Friday, November 9, 2012

More Krautrock From 1972

Popol Vuh

  1972 was an exceptional year for Krautrock and for German rock and roll. And there is a difference. Krautrock is that experimental form of rock n roll based on the work of minimalists and mad scientist composers like Karlheinz Stockhausen. Bands like Can ( see yesterday's post) , NEU!, Popl Vuh, Faust, Kraftwerk, and Cluster are clearly Krautrock. The great Twenty Sixty Six And Then is probably just German  rock and roll ( as is Grobschnitt). Bands like Amon Duul, Embryo  and Guru Guru straddle the two. So if we can in the time we have left, we'll deal with the others later. This is just an overview of Krautrock circa 1972.

For their debut album, former Kraftwerk members Klaus Dinger ( drums) and Michael Rother ( guitar) knocked out this influential album of experimental sounds and lyrics in just four days with the help of Can producer Conrad Plank. You can hear the future sounds of Bowie, Eno and Thom Yorke over the 4/4 Motorik beat that became one of Krautrock's trademarks. Fair warning: not everything is as enjoyable as "Negativland". Some of the stuff on this album will clear the room.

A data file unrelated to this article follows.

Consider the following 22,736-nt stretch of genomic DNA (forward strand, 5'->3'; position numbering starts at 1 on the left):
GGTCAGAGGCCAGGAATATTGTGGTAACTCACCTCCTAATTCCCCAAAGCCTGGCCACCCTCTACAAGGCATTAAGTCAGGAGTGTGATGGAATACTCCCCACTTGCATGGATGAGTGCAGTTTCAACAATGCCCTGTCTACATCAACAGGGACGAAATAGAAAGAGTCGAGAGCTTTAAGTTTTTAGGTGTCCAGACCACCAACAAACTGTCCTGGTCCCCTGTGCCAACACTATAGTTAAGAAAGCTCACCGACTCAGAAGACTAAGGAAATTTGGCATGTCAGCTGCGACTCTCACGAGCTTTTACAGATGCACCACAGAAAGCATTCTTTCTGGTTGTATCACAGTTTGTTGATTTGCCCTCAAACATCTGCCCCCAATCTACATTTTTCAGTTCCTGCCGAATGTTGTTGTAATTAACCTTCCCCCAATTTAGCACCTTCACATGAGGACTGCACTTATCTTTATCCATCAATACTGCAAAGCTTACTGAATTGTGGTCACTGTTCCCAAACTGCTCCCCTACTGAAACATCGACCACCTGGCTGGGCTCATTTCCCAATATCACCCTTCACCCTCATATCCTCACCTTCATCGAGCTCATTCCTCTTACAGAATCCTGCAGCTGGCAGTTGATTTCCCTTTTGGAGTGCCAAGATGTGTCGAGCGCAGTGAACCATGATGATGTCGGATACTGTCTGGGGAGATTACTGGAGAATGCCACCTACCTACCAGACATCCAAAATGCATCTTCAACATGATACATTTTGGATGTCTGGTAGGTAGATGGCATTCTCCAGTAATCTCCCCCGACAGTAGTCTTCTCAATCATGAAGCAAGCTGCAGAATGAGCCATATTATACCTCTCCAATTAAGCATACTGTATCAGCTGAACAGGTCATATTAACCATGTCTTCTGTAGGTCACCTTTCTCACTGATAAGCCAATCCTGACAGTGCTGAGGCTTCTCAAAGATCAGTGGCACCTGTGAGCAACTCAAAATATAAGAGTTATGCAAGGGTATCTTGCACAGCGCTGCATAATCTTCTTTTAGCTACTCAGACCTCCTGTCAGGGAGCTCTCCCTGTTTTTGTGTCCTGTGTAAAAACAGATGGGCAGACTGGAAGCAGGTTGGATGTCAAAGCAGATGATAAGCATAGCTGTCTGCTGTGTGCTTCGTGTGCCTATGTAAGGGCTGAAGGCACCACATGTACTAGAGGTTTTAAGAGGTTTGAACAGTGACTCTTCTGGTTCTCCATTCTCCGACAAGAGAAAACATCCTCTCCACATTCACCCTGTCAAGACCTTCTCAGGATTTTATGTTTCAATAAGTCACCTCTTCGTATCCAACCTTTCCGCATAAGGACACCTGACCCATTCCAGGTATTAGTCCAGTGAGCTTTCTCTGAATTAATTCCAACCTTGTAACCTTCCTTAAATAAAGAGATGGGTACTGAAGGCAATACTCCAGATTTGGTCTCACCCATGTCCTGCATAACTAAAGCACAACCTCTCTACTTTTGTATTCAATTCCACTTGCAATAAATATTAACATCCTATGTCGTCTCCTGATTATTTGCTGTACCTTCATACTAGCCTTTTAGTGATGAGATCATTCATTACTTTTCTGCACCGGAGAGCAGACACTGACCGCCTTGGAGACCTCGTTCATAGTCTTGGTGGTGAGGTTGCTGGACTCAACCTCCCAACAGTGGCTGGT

This is far more interesting than the drummerless sophmore effort Kraftwerk 2 despite the latter's astonishing 17 minute epic dronefest "Klingklang" which anticipates the sidelong title cut on 1974's Autobahn.


After experimenting with ambient sounds, Florian Fricke shelved his synthesizers and created an album inspired by sacred music using organic instruments. There's an East meets West vibe here but for the most part Hosianna Mantra is as lovely and ethereal an album as you'll ever find.


Faust has a notorious aversion to anything even slightly conventional. That holds true on the second album, So Far. After all, the most memorable English lyrics on the album are "Daddy, take the banana! Tomorrow is Sunday!" ( If you have a twitter account I dare you to tweet this line). I played the opening cut "It's a Rainy Day, Sunshine Girl" to my 10 and 7 year old kids and they loved it.

Years before collaborating with Brian Eno, Cluster was a trio of German experimenters using electronic sounds to create ambient atmospheres. With their second album, you can drone out in your noise reduction headphones and try lip reading your children telling you how hungry they are. Or you can just close your eyes and float up into a psonic stratosphere in your own mind.

No comments:

Post a Comment